Pioneer scientist in the use of nuclear magnetic resonance techniques for the non-invasive study of cellular metabolism.
Last Friday, September 20, the rectorate of the NOVA University hosted the commemorative ceremony of the 25th anniversary of the integration of the Institute of Chemical and Biological Technology António Xavier at the NOVA University. During the ceremony, merit medals were awarded from the NOVA University of Lisbon to the founders of ITQB NOVA, António Xavier (posthumously) and Carlos Portas. It was also awarded the António Xavier Award to Helena Santos, researcher of ITQB NOVA, for the contributions made throughout her career to the development of the area of Nuclear Magnetic Resonance (NMR) in Portugal.
Helena Santos has been leading from 1989 to the Laboratory of Cellular Physiology and NMR of ITQB NOVA. She developed her research in the area of extremophilic organisms, which live in environments where the temperature is around 100 º C, and in the pioneering use of NMR techniques for the in vivo study of various cellular systems, from bacteria to neurons. Currently, it investigates essential enzymes for the growth of Mycobacterium tuberculosis, the bacterium that causes tuberculosis, with the objective of discovering activity inhibitors that may lead to the development of new antibiotics.
"It is a great honor to receive an award expressly created to honor the memory of my PhD Supervisor, with whom I learned the principles of the NMR technique and has infected me with his passion for this methodology. I owe much to the colossal effort that invested in the construction of the NOVA ITQB, its wisdom, and its example of total dedication to the cause of science in Portugal. I also thank the companies that sponsor the prize, Bruker BioSpin and Dias de Sousa S.A.", the researcher stated.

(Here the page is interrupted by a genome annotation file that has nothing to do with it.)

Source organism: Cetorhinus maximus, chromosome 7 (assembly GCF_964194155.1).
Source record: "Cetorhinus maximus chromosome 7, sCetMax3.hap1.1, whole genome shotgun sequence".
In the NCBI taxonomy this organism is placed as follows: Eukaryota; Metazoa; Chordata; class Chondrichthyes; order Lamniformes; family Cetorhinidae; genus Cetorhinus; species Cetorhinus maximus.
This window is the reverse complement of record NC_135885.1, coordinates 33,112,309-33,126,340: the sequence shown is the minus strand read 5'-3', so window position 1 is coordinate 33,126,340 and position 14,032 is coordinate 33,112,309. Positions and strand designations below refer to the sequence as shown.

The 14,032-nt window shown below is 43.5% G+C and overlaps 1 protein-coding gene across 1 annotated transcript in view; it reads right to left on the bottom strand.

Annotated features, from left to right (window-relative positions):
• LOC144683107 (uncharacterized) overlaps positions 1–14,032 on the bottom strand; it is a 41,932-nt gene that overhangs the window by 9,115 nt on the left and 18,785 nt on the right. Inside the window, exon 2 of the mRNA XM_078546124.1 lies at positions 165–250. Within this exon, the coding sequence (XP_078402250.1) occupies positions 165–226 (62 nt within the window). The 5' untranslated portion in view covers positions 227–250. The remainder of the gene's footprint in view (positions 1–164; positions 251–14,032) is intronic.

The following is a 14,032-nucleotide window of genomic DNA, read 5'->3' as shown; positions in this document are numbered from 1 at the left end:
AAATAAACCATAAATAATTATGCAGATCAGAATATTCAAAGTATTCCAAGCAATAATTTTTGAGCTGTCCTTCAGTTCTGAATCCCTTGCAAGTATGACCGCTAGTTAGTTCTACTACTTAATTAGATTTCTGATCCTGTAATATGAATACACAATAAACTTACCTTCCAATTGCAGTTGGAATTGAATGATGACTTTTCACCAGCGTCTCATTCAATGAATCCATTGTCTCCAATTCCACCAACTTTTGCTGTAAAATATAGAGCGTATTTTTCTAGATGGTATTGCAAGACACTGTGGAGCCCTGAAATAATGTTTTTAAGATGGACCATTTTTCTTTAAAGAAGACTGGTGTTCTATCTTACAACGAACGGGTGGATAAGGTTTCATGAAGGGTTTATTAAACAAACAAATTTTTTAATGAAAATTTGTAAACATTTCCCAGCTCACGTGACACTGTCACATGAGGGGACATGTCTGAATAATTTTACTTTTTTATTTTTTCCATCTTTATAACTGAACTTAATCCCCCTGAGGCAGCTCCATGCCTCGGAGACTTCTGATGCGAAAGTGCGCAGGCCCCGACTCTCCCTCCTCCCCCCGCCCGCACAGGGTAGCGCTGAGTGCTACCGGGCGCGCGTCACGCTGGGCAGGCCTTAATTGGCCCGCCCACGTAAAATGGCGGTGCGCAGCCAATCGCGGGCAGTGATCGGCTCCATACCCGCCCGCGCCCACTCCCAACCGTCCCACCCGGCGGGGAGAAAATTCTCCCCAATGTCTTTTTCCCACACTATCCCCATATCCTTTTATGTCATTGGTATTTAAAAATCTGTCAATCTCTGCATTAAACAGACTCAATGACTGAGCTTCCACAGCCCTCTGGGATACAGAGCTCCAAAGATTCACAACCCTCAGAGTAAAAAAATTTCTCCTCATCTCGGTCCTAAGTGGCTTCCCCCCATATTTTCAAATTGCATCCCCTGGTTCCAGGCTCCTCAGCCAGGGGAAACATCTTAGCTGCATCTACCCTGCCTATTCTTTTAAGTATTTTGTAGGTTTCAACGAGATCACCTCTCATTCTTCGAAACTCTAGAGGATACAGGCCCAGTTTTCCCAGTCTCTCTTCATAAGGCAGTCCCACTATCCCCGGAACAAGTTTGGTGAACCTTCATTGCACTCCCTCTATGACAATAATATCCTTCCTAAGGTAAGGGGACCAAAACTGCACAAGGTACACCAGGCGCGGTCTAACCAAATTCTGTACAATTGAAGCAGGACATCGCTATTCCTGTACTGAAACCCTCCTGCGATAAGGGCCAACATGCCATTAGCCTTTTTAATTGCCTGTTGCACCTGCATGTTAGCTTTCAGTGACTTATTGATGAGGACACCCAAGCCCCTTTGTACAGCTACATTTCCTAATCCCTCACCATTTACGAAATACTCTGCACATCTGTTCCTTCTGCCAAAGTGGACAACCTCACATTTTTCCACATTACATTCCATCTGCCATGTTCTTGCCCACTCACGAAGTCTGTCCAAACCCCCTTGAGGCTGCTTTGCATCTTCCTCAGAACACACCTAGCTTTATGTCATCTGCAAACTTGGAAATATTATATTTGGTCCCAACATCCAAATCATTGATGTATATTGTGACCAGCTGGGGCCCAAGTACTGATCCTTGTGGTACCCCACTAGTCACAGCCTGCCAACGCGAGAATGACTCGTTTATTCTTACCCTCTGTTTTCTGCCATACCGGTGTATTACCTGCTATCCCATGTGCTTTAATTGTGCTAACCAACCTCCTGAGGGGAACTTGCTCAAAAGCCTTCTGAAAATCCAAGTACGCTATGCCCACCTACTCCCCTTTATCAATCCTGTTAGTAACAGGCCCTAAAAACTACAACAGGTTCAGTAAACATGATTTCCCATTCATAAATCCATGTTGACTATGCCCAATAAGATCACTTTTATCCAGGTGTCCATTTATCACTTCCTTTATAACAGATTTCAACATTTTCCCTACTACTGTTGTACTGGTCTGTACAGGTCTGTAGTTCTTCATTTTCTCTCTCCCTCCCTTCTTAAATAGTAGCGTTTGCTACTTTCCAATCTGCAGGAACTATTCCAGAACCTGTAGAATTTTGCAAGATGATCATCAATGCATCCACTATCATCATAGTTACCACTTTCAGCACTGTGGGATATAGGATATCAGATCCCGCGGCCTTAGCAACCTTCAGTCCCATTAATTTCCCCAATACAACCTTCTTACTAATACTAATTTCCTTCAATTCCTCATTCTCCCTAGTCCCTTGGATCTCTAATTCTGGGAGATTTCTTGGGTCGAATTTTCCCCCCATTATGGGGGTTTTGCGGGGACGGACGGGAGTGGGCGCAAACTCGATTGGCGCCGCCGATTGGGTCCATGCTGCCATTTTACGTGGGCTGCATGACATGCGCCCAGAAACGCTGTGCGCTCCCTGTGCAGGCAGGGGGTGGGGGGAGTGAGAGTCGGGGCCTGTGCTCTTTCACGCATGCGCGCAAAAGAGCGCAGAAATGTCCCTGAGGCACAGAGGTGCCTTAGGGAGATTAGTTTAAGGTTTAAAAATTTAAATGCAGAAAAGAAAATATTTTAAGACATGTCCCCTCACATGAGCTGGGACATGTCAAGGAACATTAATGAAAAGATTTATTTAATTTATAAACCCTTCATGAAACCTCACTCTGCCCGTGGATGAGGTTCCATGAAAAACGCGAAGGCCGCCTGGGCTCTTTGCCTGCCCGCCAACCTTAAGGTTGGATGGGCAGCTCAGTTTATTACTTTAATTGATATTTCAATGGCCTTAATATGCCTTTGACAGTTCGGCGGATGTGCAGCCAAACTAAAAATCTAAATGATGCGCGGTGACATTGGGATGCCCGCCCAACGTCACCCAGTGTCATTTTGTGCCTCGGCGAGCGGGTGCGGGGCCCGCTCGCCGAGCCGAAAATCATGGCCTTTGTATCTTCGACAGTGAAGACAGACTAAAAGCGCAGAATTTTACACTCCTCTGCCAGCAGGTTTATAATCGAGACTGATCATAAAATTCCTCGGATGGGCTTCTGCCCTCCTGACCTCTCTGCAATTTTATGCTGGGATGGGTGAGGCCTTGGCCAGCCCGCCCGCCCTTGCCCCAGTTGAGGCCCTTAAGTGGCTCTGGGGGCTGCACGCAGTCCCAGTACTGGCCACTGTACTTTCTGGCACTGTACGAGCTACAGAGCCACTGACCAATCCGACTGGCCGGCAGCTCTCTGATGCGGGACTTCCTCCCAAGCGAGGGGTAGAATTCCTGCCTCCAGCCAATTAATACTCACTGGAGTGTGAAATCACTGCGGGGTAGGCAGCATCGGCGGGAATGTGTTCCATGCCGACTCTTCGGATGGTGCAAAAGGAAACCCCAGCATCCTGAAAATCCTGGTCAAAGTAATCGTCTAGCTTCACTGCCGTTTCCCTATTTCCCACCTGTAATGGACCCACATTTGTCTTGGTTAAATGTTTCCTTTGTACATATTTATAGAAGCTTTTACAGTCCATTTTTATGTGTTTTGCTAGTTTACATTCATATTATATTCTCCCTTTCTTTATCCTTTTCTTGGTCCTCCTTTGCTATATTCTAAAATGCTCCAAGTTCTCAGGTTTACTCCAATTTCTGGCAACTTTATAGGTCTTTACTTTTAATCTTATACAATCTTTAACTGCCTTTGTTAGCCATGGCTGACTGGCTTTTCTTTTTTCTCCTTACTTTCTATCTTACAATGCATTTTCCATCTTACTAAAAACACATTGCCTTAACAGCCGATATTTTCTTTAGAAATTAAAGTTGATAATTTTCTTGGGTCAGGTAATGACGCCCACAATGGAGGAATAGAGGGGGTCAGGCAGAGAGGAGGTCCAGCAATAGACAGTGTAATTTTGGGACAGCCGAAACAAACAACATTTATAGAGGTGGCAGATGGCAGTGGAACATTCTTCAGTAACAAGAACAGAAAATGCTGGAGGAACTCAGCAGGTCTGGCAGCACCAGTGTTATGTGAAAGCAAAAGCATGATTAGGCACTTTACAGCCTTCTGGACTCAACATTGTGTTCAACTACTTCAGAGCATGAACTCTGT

The scientist has a degree in Chemical Engineering, a Master's degree in Inorganic Physical Chemistry and a Doctor's degree in Biophysics. She is a Full Professor at NOVA since 2002, and Corresponding Member of the Lisbon Academy of Sciences. She was President of the International Society of Extremophiles for 5 years.
Helena Santos has previously been distinguished with the Gulbenkian Science Prize (1998), the Scientific Productivity Prize from the Ministry of Science and Technology (2004), the Câmara Pestana Prize (2007), the Medal of Merit from the Municipality of Torres Vedras (2014), where she was born, the Career Prize awarded by the International Society of Extremophiles (2016) and the Scientific Merit Medal from the Ministry of Science, Technology and Higher Education (2019).
The António Xavier Award was created in 2006 on the initiative of Dr C. Brevard, then President of Bruker BioSpin, to publicly acknowledge Prof. António Xavier's tireless commitment to the development of Nuclear Magnetic Resonance and Science in Portugal. The prize is intended to distinguish Portuguese researchers for relevant contributions made in Portugal in the areas of Nuclear Magnetic Resonance, Electronic Paramagnetic Resonance or Magnetic Resonance Imaging.